Former Pakistan cricket captain Waqar Younis has urged Sri Lanka to help revive the game in his country by touring Lahore later this month. The last match of the current bilateral series – a T-20 International – has been scheduled for Lahore, subject to security clearance.Pakistan has seen little cricket over the last eight years since the Sri Lankan team bus came under a terrorist attack injuring several players and support staff.
“My message to Sri Lankan players is that doesn’t worry. Come and play in Pakistan and I can vouch, with what we have seen during World XI series, that everything is fine,” Waqar told The Island.
“The last eight years have been really bad for Pakistan cricket. Pakistan has no better friend than Sri Lanka. The shooting happened to the Sri Lankan team and if they can come, it will send a strong message to rest of the world.”
“We have suffered a lot in the last eight years. Financially we have suffered. Morally we have suffered. Developing the team we have suffered. So much bad has happened to Pakistan cricket and we are behind. We need Sri Lanka’s help.”
Waqar was one of the Pakistani players who came down to Colombo to form the joint India-Pakistan team just prior to the 1996 World Cup after the Central Bank bombing with Australia and West Indies refusing to honor their World Cup fixture.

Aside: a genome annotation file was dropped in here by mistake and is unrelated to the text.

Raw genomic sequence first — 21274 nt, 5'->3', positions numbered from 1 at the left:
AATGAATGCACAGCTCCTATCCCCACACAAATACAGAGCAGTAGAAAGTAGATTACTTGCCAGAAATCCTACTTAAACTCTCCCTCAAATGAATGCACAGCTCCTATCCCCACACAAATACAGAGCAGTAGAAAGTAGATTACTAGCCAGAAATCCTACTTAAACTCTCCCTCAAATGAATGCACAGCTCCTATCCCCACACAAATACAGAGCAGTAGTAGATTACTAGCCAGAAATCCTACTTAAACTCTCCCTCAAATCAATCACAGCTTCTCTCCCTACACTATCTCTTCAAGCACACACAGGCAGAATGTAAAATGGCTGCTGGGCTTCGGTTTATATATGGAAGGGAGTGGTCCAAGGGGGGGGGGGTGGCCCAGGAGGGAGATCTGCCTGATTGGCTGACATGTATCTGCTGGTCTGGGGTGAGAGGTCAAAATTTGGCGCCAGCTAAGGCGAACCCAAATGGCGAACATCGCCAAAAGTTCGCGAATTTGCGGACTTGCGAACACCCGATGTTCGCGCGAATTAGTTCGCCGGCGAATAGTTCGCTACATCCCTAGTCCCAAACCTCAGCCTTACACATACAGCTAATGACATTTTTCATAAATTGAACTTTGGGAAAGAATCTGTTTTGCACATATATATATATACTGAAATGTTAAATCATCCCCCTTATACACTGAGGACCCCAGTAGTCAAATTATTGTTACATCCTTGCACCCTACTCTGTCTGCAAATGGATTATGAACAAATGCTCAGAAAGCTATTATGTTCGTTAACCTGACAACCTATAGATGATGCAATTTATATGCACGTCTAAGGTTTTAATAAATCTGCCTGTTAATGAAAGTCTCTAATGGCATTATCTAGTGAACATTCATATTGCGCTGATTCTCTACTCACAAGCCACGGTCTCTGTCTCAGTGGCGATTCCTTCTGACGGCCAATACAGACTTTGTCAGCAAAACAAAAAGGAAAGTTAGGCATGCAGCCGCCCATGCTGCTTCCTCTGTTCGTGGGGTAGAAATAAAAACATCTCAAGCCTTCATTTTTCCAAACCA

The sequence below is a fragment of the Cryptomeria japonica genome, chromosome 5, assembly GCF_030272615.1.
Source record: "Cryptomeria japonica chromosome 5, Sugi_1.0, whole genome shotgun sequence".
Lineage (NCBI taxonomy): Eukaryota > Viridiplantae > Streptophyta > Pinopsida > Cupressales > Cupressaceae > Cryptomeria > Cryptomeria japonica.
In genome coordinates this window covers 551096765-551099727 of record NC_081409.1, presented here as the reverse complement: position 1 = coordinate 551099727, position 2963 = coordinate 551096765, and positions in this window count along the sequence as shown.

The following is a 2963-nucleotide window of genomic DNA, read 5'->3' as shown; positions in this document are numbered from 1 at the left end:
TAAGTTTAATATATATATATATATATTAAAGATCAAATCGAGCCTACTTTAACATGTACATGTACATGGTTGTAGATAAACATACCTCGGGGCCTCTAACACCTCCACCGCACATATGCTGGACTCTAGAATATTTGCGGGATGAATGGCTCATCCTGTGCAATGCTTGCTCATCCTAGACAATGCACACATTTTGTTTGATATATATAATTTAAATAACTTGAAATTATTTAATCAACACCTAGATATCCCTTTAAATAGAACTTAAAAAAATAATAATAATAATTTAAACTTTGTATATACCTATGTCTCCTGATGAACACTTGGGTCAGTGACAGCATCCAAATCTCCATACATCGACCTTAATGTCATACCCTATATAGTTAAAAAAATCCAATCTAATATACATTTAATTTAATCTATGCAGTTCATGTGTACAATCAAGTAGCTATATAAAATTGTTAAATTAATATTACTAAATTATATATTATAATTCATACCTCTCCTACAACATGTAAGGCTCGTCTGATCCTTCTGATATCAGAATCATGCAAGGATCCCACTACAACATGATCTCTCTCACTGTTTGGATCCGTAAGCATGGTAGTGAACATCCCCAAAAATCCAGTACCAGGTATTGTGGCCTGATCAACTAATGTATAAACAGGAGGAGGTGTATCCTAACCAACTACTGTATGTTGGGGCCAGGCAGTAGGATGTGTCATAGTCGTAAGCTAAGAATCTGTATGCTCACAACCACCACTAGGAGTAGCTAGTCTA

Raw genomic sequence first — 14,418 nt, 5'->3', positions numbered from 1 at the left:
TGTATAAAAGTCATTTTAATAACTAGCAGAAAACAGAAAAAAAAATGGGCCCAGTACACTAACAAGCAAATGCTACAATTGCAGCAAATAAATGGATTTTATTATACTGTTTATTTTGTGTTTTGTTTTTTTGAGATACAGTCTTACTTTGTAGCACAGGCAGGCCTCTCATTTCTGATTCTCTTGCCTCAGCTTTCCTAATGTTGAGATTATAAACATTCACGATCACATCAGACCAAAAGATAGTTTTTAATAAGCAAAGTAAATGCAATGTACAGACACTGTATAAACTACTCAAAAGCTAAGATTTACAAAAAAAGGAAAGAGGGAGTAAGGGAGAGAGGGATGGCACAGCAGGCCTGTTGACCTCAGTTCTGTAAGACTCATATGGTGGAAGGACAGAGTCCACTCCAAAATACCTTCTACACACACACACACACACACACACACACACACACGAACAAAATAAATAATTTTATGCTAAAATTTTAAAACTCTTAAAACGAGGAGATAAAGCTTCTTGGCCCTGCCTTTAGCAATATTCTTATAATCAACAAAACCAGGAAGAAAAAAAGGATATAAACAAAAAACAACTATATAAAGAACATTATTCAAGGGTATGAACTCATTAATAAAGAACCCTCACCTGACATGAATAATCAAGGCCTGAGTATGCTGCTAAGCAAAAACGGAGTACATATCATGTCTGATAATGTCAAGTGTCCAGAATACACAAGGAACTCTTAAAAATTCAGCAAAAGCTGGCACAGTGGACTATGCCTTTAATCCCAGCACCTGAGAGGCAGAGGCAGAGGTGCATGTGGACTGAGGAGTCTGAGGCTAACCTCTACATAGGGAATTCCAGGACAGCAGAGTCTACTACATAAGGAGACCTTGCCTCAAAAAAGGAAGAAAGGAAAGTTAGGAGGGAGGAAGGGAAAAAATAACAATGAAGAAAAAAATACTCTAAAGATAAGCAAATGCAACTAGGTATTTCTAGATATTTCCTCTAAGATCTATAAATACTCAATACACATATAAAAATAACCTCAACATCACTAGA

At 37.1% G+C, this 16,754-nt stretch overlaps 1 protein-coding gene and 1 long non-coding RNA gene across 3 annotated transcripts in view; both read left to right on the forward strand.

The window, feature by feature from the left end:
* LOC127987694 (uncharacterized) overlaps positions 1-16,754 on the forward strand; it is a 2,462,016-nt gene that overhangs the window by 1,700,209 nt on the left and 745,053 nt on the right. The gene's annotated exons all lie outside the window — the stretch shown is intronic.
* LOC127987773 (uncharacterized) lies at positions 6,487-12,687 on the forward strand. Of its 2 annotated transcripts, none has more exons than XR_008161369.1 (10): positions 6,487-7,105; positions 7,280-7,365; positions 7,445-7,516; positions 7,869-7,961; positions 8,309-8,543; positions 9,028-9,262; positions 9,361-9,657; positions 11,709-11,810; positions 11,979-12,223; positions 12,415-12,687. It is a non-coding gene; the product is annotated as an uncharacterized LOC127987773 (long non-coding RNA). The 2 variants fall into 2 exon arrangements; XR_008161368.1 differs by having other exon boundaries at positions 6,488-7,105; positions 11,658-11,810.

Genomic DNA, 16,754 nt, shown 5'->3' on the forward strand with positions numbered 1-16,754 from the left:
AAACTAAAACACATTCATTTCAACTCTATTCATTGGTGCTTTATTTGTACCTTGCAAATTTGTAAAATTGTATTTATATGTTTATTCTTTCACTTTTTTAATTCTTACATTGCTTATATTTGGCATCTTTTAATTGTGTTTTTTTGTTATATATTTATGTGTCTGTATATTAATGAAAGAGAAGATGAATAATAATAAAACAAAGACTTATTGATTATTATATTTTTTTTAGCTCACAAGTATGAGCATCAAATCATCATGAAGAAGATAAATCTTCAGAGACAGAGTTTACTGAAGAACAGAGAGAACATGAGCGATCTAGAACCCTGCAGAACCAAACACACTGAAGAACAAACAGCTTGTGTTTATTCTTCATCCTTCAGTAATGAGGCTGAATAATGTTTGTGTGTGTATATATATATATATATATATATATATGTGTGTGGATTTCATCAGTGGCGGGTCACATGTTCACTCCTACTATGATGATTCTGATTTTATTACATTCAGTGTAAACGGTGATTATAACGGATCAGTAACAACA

“I remember that very clearly. The Cricket Board officials came to me and asked whether I could help by going to Sri Lanka. I only asked one question. ‘What time is the flight?’ I had no hesitation to come down to Sri Lanka. It was a difficult time for Sri Lanka. You have got to help each other in difficult times. I am sure with Sri Lanka helping us it will help us to get cricket back in our country,” Waqar noted.
“I never had any concerns about touring Sri Lanka. I knew Sri Lanka was a peaceful place. I have toured Sri Lanka many times. It’s like a second home for me. People are very nice and lovely place. We always knew that we will not encounter problems.”
On the field, Waqar has had several fierce battles with Sri Lankans. Once he even broke Arjuna Ranatunga’s thumb during a Test match in 1999. But off the field, they have been best of friends.
“Arjuna and I are good mates. He is a great character. Even Aravinda. I have admired the two a lot. They have been two wonderful ambassadors of Sri Lankan cricket. Aravinda was superb batsman while Arjuna was a great leader of men. Whenever I am in Colombo, I visit Arjuna’s place for a meal.”
Waqar also praised the efforts of Sri Lanka captain Dinesh Chandimal, who batted for over nine hours to post an unbeaten 155 that set up the game for Sri Lanka.
“Chandimal batted really well. It was very tough. When he walked in, they were three down for 60 runs and he had to dig deep. I thought he played like a champion. It looks like he is getting better with time. The kind of series against India would have been tough and playing like that would have given him lot of confidence.”